Stillanerd Reviews: Ultimate End #5

Marvel’s Ultimate Universe ends not with a bang, nor with a whimper, but with a very loud raspberry.

Fifteen years and hundreds of comic books later, Marvel has finally ended their most popular imprint line, Ultimate Marvel, in conjunction with Marvel’s current (and endlessly dragged-out) summer crossover, Secret Wars. Granted, this alternate, more modernized version of Marvel’s classic superheroes and villains should have had its swan song during its last big crossover, Ultimate Cataclysm, and the line stopped being relevant years ago, but given the impact it had on comics, it makes sense for it to have a big send-off. And having the very last Ultimate Comic series being done by Brian Michael Bendis and Mark Bagley, the creators of the very first Ultimate Marvel series, Ultimate Spider-Man, is more than thematically appropriate. So with Ultimate End #5 being the very last issue of the very last Ultimate Marvel comic book series ever, how does it fare as the grand finale to this world and its characters? Well, get ready for some SPOILERS, ladies and gentlemen, because its bad. Really, really, really bad.

Remember how during the climax of Ultimate End #4, where the heroes from both the 616 Marvel Universe and the 1610 Ultimate Universe were coming to blows, and that Miles Morales, the Ultimate universe Spider-Man was about to arrive? Remember how you came to that part and thought, “Gosh, what’s Miles going to do? How is going to save the day?” Well, Miles shoot webs at them and tells them “stop!” Yep, all that dramatic build-up, even from the very first issue, and its all resolved with Miles literally swinging in from out of nowhere and asking them nicely to “please stop fighting.” Then, thanks to the psychic powers of Emma Frost, Rachel Summers and the teenaged Jean Grey of the X-Men, Miles is able to show everyone the truth: that everything that happened was all because of Doctor Doom, that he’s not really God, and their real worlds were destroyed along with the rest of the multiverse and its remnants accumulated to create Battleworld—basically everything you already knew if you’ve paid even the least bit attention to what was going on in Secret Wars.

Ultimate End #5, pp9-10

It gets worse. Just as everyone reacts to this with shock, denial and anger you’d expect our heroes to have, who should conveniently be there to back up everything Miles says but Old Man Logan, who even Iceman literally asks, “Has he been here the whole time?” The way Logan does this is to tell everybody about how he traveled all over Battleworld and found out all about these crazy realms, which pretty much amounts to Bendis telling his readers, “Hey, kids! Instead of reading this crappy comic, you’d ought to check out my other Secret Wars tie-in series, Old Man Logan, which is far superior and a lot more fun than this piece of you-know-what.”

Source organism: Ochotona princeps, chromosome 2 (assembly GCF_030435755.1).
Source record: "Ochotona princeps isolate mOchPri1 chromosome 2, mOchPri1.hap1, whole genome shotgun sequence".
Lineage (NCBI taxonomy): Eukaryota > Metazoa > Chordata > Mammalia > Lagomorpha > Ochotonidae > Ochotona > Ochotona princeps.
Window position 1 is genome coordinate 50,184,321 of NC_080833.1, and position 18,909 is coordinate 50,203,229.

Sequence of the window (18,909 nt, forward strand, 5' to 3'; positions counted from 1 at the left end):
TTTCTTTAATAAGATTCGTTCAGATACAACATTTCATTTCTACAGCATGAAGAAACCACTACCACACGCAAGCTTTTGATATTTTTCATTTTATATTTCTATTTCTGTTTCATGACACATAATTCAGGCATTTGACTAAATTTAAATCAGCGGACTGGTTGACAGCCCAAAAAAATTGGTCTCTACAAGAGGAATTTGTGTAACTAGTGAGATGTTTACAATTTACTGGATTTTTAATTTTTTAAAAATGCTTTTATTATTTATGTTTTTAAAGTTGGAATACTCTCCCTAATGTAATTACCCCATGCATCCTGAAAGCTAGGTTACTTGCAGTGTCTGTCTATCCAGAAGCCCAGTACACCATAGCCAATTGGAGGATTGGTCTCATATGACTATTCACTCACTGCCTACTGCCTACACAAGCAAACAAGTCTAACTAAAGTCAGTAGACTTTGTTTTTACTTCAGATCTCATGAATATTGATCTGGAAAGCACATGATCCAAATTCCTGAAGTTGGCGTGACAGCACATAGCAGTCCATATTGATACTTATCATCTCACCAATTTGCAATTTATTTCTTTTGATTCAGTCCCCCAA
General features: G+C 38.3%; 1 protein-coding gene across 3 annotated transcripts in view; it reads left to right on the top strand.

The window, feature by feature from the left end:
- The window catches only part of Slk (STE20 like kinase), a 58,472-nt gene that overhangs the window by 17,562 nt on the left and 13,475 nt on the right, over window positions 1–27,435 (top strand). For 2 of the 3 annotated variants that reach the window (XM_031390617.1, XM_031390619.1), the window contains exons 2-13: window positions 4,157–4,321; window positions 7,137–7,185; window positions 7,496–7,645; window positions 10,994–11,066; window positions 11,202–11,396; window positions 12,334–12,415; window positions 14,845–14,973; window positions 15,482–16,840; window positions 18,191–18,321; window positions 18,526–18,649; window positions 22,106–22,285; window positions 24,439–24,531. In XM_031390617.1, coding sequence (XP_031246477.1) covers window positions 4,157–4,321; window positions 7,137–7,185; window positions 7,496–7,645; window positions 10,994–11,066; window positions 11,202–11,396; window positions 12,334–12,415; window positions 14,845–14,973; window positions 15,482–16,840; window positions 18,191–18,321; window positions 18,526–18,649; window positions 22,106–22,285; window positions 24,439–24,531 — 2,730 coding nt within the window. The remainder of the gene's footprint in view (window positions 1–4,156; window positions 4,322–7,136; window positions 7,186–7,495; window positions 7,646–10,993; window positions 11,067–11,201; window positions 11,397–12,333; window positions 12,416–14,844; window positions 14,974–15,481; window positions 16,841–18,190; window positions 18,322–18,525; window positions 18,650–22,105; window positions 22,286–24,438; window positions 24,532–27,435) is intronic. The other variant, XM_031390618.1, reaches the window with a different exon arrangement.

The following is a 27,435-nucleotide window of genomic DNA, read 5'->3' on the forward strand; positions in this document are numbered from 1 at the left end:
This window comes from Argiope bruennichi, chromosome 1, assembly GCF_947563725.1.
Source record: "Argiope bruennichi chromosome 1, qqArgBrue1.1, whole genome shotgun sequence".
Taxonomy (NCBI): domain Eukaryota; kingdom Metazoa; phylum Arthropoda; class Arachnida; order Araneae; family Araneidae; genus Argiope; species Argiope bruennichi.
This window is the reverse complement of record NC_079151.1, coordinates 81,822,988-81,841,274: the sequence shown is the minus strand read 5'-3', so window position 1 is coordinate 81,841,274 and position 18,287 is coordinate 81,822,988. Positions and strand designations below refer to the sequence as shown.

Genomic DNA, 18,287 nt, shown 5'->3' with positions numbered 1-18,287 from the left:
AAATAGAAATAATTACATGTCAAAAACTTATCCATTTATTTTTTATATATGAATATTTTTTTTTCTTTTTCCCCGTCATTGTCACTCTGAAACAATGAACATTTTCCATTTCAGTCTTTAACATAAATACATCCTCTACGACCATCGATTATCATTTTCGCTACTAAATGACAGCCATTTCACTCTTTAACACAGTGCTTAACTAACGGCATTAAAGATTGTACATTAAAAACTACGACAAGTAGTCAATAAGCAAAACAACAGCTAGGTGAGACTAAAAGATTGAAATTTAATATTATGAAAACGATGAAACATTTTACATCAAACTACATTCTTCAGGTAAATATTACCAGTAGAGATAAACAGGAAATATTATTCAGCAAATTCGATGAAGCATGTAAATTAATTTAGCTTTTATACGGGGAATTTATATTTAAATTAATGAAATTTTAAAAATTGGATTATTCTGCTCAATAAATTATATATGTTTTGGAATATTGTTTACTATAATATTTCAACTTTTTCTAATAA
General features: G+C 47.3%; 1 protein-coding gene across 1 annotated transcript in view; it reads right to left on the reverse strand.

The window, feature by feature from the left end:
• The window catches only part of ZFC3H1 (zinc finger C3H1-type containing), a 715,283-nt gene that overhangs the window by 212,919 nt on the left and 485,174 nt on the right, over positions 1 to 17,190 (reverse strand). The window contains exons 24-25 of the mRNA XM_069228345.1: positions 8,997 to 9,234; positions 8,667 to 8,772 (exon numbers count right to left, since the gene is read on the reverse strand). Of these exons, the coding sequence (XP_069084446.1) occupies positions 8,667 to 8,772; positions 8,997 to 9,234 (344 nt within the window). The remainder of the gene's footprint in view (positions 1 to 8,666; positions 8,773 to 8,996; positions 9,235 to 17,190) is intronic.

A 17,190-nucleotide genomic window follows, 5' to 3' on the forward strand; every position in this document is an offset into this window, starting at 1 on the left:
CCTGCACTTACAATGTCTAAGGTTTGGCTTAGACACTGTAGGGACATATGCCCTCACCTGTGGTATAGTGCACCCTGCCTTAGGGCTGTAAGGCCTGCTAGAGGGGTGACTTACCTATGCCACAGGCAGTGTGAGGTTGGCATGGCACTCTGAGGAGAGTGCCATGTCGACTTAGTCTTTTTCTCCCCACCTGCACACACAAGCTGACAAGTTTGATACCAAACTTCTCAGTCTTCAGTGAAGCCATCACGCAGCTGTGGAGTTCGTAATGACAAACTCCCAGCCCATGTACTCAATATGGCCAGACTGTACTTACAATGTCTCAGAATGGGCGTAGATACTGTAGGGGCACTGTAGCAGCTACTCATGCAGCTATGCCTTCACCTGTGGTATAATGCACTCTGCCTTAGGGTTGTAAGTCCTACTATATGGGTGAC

It gets even worse. The Thors, the cops of Battleworld, arrive to put an end to what they regard as blasphemy against Doom. However, Magik from the X-Men teleports all the heroes away to her “safe house,” leaving the Ultimate version of the Punisher behind to deal with them. He dies, of course, but not before he’s able to take most the Thors out with a bazooka. Because so what if they’re the literally variations Norse god of thunder, right? Oh, and by the way, we get no explanation about how Frank Castle was able to kill or maim super powered beings with nothing but guns and bombs over the course of the series. Guess he really did have magic ammo all of a sudden.

And it gets even worse. Once our heroes accept the fact that their worlds are really gone and that everyone they ever knew is dead, they decide to take the fight directly to Doom. But do we get to see this fight? Of course not, because only the main Secret Wars series can do that. So instead, we have to settle for the beginning charge of the heroes against more Thors in front of Castle Doom, followed by page after page of the heroes fading from existence, as Peter Parker, Miles Morales and Tony Stark say good-bye to their respective loved ones on their answering machines.

Ultimate End #5, p. 33